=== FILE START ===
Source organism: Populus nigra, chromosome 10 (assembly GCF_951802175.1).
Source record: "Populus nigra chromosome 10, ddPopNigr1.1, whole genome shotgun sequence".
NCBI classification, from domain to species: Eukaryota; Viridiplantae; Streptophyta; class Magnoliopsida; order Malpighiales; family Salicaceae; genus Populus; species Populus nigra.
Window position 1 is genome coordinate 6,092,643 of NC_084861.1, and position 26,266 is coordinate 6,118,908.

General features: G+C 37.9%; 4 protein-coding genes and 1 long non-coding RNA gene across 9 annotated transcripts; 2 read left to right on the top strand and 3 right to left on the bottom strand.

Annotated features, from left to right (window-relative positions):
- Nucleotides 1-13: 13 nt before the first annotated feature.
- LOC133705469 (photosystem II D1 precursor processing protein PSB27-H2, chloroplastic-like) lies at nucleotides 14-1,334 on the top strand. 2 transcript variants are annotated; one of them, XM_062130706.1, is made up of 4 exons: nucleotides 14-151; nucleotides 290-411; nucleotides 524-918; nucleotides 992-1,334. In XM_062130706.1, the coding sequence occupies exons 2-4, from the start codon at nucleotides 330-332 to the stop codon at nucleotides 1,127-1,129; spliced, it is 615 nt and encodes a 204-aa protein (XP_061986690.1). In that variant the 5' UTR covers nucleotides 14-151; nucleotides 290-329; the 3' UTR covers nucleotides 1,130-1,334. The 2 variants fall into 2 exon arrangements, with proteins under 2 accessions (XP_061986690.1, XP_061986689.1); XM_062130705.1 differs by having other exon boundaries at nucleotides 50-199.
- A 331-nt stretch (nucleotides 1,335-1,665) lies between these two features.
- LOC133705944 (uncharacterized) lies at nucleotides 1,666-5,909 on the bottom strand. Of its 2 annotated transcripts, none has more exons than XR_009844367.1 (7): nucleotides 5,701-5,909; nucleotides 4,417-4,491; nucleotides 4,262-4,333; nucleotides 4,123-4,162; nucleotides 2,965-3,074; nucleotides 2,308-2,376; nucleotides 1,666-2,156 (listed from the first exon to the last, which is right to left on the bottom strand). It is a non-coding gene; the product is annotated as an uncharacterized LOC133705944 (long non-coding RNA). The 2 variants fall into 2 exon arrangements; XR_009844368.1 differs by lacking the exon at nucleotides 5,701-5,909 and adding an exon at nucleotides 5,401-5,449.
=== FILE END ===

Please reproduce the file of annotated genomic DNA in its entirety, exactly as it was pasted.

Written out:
Source organism: Populus nigra, chromosome 10 (assembly GCF_951802175.1).
Source record: "Populus nigra chromosome 10, ddPopNigr1.1, whole genome shotgun sequence".
NCBI classification, from domain to species: Eukaryota; Viridiplantae; Streptophyta; class Magnoliopsida; order Malpighiales; family Salicaceae; genus Populus; species Populus nigra.
Window position 1 is genome coordinate 6,092,643 of NC_084861.1, and position 26,266 is coordinate 6,118,908.

General features: G+C 37.9%; 4 protein-coding genes and 1 long non-coding RNA gene across 9 annotated transcripts; 2 read left to right on the top strand and 3 right to left on the bottom strand.

Annotated features, from left to right (window-relative positions):
- Nucleotides 1-13: 13 nt before the first annotated feature.
- LOC133705469 (photosystem II D1 precursor processing protein PSB27-H2, chloroplastic-like) lies at nucleotides 14-1,334 on the top strand. 2 transcript variants are annotated; one of them, XM_062130706.1, is made up of 4 exons: nucleotides 14-151; nucleotides 290-411; nucleotides 524-918; nucleotides 992-1,334. In XM_062130706.1, the coding sequence occupies exons 2-4, from the start codon at nucleotides 330-332 to the stop codon at nucleotides 1,127-1,129; spliced, it is 615 nt and encodes a 204-aa protein (XP_061986690.1). In that variant the 5' UTR covers nucleotides 14-151; nucleotides 290-329; the 3' UTR covers nucleotides 1,130-1,334. The 2 variants fall into 2 exon arrangements, with proteins under 2 accessions (XP_061986690.1, XP_061986689.1); XM_062130705.1 differs by having other exon boundaries at nucleotides 50-199.
- A 331-nt stretch (nucleotides 1,335-1,665) lies between these two features.
- LOC133705944 (uncharacterized) lies at nucleotides 1,666-5,909 on the bottom strand. Of its 2 annotated transcripts, none has more exons than XR_009844367.1 (7): nucleotides 5,701-5,909; nucleotides 4,417-4,491; nucleotides 4,262-4,333; nucleotides 4,123-4,162; nucleotides 2,965-3,074; nucleotides 2,308-2,376; nucleotides 1,666-2,156 (listed from the first exon to the last, which is right to left on the bottom strand). It is a non-coding gene; the product is annotated as an uncharacterized LOC133705944 (long non-coding RNA). The 2 variants fall into 2 exon arrangements; XR_009844368.1 differs by lacking the exon at nucleotides 5,701-5,909 and adding an exon at nucleotides 5,401-5,449.